Expecting Better by Emily Oster made a splash when it was published in 2013. When she got pregnant, Dr. Oster, who is a well trained and accomplished economist, decided to take a look at the data behind many of the ‘rules’ that are given to pregnant women by their doctors. You know, the do’s and don’ts of pregnancy.
An interesting hook for a medical advice book. Dr. Oster decided to pick through and analyze hundreds of studies on the various pregnancy tests and procedures and come to her own, economics-minded, data-driven conclusions about which pregnancy rules were grounded in the literature and which weren’t. She covers conception, all three trimesters, and labor and delivery, talking about everything from your second daily cup of coffee to epidurals. It makes for an interesting read that challenges some conventional pregnancy wisdom. Dr. Oster’s literary instincts proved successful, drawing many readers and selling a lot of books, as it is currently #26 in Amazon’s best sellers for pregnancy and childbirth books.
Flaws in the Thesis of Expecting Better
Dr. Oster breaks down each topic in her book by looking at specific studies that support or do not support her conclusion and explains how she draws her conclusion from the data. I think this is an interesting way to formulate recommendations but certainly not flawless. Even if we give Dr. Oster the benefit of the doubt that she reviewed the entire medical literature on each topic, in reality, academic studies are only part of the information used by experts to craft their conclusions. This is especially true considering the fact that not all data, even the coveted double blind placebo controlled type that Dr. Oster loves, can even be replicated. In fact, a recent study suggests that up to 70% of data from scientific studies, like the ones analyzed in this book, could be replicated, putting the book’s conclusion in serious limbo! Maybe relying exclusively on the data might not be the best way to decide what is best for pregnant families – especially if what’s at stake is the health and well-being of your baby. Sometimes judgement and experience need to be factored into recommendations which Dr. Oster cannot do since she is economist and not a practicing physician.
The Pros and Cons
Now for the pros of this book. Expecting Better takes an approachable and informative look at the current ‘rules of pregnancy’. This is useful to get expectant families thinking about the decisions that they are facing. If you’re not one to want the gritty details, Dr. Oster also gives a few summary bullet points at the end of each chapter with the major take-aways. This is great for anyone who has limited time or just wants to see her conclusions quickly. Empowering moms by providing thoughtful information is also a pro of this book; giving pregnant mothers a jumping off point for conversations with a their doctors. Additionally, Dr. Oster does a good job of breaking down medical jargon and making the data behind traditional pregnancy rules accessible to future moms.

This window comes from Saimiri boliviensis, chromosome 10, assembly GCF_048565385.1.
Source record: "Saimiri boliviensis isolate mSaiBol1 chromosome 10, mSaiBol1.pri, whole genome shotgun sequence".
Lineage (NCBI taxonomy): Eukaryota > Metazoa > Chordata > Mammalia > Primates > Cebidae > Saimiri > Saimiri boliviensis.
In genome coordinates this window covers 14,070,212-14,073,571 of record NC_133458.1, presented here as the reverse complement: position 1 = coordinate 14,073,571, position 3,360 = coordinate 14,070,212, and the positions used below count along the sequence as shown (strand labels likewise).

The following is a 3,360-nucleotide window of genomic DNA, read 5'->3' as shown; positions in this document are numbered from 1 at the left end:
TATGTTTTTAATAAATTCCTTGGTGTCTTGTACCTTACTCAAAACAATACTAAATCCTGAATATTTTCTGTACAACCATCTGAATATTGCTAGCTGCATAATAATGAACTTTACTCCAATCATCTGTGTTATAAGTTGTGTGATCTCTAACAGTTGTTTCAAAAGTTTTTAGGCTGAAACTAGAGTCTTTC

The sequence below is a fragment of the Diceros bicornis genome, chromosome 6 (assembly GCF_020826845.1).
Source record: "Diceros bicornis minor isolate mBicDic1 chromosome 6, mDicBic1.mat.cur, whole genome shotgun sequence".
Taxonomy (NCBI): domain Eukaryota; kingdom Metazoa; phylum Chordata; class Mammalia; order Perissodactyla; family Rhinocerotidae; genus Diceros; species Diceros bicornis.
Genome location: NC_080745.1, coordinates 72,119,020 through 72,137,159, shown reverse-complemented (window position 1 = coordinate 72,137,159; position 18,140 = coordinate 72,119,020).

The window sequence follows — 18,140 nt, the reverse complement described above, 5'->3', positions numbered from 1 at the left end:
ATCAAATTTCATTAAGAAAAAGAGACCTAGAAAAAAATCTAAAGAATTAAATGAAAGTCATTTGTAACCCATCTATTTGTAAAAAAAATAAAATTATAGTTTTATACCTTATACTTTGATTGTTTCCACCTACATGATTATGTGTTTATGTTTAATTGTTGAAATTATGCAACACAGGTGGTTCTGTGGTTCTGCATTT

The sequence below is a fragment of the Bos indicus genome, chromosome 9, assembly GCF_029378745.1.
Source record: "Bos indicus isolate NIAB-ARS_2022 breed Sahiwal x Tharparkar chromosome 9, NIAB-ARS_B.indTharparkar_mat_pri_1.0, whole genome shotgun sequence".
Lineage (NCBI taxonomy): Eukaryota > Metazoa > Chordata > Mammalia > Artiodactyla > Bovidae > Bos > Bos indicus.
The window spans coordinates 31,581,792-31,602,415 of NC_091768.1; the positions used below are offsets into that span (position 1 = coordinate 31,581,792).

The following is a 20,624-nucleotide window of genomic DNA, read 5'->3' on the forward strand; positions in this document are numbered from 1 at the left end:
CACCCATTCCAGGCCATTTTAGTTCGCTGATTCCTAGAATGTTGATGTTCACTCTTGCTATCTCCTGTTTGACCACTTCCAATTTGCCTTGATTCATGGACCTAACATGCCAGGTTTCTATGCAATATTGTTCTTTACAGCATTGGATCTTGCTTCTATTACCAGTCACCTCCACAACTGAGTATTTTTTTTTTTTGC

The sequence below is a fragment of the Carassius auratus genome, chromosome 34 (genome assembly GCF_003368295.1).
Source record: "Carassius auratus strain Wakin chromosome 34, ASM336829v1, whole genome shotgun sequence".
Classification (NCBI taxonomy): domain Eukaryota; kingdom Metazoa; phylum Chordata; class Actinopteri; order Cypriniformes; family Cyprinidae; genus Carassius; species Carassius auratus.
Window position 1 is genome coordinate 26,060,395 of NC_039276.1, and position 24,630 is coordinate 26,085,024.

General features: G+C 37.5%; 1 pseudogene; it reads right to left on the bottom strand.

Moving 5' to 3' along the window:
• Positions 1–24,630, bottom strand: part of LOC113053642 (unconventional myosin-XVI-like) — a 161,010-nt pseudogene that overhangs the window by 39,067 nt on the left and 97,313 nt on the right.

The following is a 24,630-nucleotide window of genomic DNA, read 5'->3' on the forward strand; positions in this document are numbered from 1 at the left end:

Now for the cons. Some of the conclusions the author makes about pregnancy risks, particularly involving alcohol consumption during pregnancy, I feel are irresponsible and dangerous. Her dismissive conclusions about the risks of alcohol to a developing baby caused some outrage from physicians when the book was published– and rightfully so. Physicians have a duty to provide the best and safest advice to their patients and are held to a very high legal standard when doing so. It makes sense that physicians on expert panels , epidemiologists, and public health officials would tell pregnant women to abstain from all alcohol consumption during pregnancy, since fetal alcohol exposure can have such devastating consequences for a baby. Does that mean that all alcohol consumption during pregnancy will harm developing babies? Of course not but being ultra-cautious only makes sense to me since we are unable to tell which babies will feel alcohol’s deleterious effects.
Now for my conclusions. Reading Expecting Better would be a great way to get a look at the decisions that pregnant couples must face, but Oster is not a medical practitioner, she has no experience providing medical care, and her conclusions shouldn’t be used as a substitute for the real medical advice given by your doctor. Overall though, the book is well written and fun to read, especially if you’re the kind of person who is always asking the question “why”. So I give Expecting Better 4 out of 5 stars.
If you are now interested in reading Expecting Better, help support Portable Practical Pediatrics and get your copy through the link on our website. You will get the book at Amazon’s lowest price and at the same time help support our blog. Thanks.
Many thanks to Sonya Williams, my wonderful research assistant, for her help in writing this book review. Thanks Sonya!